Mental Illness and Homelessness

In November 2021, after participating in a series of social justice initiatives and volunteer work, I began the small grassroots organization Mutual Aid Over Everything (formerly known as Indy Pancake Popup). While Mutual Aid Over Everything (MA/E) has taken on a variety of roles from disaster relief in tornado-stricken areas to cooking breakfast for those in need, one theme has remained throughout: providing aid to our local unhoused neighbors.

Every week, we head to a service area shared with another group called Because of Adam and provide hot food, groceries, tents, sleeping bags, harm reduction supplies, and other necessities for our unhoused friends to be more comfortable and frankly, increase their chances of survival. Unhoused individuals already have a mortality rate three times as high as their peers - we are doing everything we can to increase their odds. Unfortunately, our unhoused friends with severe mental illness have a 15% mortality rate in just 18 months.


According to a 2015 study conducted by the Department of Housing and Urban Development, there are over 564,000 unhoused individuals in the USA. 25% of those individuals have a serious mental illness, while 45% have any mental illness. Around 38% have alcohol addiction, while 26% suffer from other drug addiction. These numbers do not include the “couch-surfing” homeless who live with friends and family but move frequently and have no fixed address.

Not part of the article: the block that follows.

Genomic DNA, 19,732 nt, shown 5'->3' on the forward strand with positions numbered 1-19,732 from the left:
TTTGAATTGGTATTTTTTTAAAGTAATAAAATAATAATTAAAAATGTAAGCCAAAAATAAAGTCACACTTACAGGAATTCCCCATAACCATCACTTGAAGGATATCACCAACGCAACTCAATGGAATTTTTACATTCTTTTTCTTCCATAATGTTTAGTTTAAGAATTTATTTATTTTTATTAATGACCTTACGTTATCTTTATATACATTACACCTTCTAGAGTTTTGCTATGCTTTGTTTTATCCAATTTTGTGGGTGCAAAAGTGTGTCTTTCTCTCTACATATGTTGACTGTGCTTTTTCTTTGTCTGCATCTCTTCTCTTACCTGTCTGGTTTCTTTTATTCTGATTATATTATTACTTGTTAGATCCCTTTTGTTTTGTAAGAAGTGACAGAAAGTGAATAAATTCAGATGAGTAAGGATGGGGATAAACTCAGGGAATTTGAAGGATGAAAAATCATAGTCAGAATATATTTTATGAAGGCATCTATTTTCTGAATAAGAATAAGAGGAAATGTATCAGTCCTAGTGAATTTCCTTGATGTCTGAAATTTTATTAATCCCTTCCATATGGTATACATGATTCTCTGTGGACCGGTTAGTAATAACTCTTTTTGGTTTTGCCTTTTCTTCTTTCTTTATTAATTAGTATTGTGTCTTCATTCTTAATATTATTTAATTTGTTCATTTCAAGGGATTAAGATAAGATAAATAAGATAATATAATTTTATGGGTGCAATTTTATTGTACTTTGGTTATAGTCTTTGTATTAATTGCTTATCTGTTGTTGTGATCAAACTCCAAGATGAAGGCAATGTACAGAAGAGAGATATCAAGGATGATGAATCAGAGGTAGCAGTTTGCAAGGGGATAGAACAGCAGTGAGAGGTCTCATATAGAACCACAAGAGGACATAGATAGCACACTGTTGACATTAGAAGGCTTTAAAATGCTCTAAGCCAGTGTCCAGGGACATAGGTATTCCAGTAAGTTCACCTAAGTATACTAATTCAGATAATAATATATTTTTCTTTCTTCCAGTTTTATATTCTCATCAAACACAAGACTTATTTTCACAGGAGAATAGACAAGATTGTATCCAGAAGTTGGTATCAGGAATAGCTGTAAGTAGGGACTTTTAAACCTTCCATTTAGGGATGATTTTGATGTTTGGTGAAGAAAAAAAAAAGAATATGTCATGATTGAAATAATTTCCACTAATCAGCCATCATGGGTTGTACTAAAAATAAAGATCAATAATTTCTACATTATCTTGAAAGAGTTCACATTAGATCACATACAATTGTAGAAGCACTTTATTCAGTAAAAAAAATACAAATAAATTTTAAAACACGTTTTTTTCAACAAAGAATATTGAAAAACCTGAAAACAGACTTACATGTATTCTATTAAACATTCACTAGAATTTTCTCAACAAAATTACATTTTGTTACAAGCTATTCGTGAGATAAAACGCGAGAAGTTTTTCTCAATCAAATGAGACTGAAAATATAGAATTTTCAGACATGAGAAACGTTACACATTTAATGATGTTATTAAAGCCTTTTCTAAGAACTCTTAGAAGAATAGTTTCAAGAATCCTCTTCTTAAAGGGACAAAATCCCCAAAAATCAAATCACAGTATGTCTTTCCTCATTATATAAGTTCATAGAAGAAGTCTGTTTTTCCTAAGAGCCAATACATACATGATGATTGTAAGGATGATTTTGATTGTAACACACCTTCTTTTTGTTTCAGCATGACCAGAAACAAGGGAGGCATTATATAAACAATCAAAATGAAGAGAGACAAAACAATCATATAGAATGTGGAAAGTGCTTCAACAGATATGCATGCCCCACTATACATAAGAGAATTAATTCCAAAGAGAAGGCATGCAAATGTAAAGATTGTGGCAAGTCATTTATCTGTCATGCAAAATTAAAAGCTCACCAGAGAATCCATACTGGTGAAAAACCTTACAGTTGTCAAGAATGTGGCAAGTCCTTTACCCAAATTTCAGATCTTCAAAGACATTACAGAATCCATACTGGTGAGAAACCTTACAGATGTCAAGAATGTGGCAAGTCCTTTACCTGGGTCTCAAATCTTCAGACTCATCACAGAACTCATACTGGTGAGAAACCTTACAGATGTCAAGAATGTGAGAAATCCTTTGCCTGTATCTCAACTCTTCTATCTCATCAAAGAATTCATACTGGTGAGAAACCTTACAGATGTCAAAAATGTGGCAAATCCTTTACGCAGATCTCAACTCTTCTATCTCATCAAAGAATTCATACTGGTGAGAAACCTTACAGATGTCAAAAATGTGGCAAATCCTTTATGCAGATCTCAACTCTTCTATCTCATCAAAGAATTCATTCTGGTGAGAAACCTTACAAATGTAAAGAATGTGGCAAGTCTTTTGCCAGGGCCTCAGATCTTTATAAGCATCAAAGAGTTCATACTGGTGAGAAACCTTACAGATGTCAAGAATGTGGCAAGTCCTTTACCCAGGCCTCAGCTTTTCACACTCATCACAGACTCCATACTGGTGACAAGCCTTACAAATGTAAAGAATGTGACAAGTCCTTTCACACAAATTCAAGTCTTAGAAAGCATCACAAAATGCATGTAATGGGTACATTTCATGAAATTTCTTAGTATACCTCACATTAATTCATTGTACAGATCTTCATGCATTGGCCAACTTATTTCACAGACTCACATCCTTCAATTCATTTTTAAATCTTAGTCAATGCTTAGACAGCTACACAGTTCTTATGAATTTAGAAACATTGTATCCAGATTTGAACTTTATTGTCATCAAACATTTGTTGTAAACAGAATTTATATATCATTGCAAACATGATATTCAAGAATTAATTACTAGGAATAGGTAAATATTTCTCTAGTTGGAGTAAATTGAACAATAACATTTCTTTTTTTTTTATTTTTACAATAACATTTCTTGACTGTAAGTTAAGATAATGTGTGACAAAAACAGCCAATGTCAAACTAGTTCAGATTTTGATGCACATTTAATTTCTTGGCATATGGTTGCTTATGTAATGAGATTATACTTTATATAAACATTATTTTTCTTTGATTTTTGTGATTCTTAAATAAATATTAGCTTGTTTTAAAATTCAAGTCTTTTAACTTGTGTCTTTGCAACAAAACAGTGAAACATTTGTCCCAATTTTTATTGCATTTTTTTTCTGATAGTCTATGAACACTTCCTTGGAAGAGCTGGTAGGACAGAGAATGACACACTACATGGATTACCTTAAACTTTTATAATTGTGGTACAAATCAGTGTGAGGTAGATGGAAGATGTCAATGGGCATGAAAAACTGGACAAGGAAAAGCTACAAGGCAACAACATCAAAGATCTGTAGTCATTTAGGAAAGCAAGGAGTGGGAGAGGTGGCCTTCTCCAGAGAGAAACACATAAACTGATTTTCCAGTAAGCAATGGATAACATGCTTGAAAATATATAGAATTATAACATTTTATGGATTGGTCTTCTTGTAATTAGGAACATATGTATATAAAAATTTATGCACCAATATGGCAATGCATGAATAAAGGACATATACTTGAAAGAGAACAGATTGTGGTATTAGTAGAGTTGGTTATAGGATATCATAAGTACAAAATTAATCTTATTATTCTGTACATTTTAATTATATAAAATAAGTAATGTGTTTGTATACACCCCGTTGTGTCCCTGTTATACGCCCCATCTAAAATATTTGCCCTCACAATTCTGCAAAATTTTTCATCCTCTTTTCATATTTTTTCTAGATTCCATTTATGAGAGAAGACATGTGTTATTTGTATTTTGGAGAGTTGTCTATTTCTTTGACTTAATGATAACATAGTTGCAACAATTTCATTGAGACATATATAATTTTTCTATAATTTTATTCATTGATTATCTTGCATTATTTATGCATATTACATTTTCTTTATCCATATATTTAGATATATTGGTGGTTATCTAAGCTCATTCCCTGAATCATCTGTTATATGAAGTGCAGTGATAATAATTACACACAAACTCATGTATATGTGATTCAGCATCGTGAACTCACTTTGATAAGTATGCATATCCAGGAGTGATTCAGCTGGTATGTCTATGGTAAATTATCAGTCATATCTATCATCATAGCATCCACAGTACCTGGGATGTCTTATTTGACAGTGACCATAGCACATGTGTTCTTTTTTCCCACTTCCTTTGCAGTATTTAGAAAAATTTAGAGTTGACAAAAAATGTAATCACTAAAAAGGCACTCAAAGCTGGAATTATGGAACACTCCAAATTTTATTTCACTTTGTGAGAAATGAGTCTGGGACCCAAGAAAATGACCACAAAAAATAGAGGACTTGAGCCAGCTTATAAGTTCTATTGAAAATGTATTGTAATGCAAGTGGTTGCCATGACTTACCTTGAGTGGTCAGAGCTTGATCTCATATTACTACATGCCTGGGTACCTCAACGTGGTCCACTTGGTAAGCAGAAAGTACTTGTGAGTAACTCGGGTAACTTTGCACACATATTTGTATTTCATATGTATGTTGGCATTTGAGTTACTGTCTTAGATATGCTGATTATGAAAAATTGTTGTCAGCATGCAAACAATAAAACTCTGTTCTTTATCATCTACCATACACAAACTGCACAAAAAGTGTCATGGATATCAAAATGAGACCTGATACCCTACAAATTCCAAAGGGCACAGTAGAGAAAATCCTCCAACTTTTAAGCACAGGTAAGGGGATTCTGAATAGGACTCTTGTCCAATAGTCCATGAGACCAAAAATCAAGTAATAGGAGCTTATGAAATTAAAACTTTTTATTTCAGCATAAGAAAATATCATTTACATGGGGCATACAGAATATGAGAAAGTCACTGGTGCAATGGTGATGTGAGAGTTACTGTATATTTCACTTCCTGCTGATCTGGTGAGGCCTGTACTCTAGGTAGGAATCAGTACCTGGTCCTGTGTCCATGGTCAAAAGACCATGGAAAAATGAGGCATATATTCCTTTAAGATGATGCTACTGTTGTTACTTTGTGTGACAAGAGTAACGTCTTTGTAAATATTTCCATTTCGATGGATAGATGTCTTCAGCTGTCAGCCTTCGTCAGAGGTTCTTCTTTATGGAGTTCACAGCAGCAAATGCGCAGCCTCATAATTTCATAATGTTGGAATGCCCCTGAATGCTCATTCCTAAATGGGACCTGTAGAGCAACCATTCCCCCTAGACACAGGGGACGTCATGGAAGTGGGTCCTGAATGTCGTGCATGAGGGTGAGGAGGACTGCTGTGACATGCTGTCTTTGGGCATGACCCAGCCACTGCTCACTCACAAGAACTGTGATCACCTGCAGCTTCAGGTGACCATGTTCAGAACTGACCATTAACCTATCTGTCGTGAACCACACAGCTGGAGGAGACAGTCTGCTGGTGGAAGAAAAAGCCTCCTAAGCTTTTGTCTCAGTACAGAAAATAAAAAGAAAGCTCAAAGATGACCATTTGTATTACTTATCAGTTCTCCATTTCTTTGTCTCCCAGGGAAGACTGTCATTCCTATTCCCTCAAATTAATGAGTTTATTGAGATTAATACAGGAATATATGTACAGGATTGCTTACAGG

Unfortunately, most unhoused individuals with mental illness do not have access to mental health care and are unhoused as a direct result of their illness. Being unhoused brings an individual into increased contact with police, which rarely ends in their favor. In an interview with NPR, Alisa Roth points out that the three largest psychiatric facilities in the US are actually prisons, wherein prison guards are expected to act as mental health providers, despite insufficient training. This lack of care in prisons combined with the increased police presence in the lives of the unhoused creates a revolving door of arrest, incarceration, and being forced back into the streets with no resources.


HUD also stated that unhoused individuals with mental health disorders and addictions were significantly more likely to be victimized by their housed peers; beaten, attacked, robbed, or injured. Those with noticeable mental illness and addiction are even considered “easy targets” for muggings and robberies by those who commit such crimes. Unhoused women are some of the most vulnerable human beings on the planet to sexual assault and rape, having a significantly higher reported instances of such events.


Sadly, we see far too many of these exact scenarios in our work through MA/E. Just for showing up to help our unhoused friends on a weekly basis, we have faced harassment, threats, and more from police and community members. While we realize being unhoused, having mental illness, or suffering from addiction are not always pleasant to look at, we also recognize that forcing them out of their encampments, sending them to prisons, mocking them, threatening them, or posting their images on social media with “funny” captions will not improve their situation and in fact, makes it worse.


No one wakes up and decides to be unhoused or addicted to drugs. To see an unhoused individual in the midst of a mental health crisis or using drugs is to see a human being at literally one of their lowest points. Literally just speaking with unhoused persons and treating them as human beings can go a long way in improving their daily lives. We humbly suggest finding ways you can assist in your own local organizations that care for the unhoused and getting involved with them.

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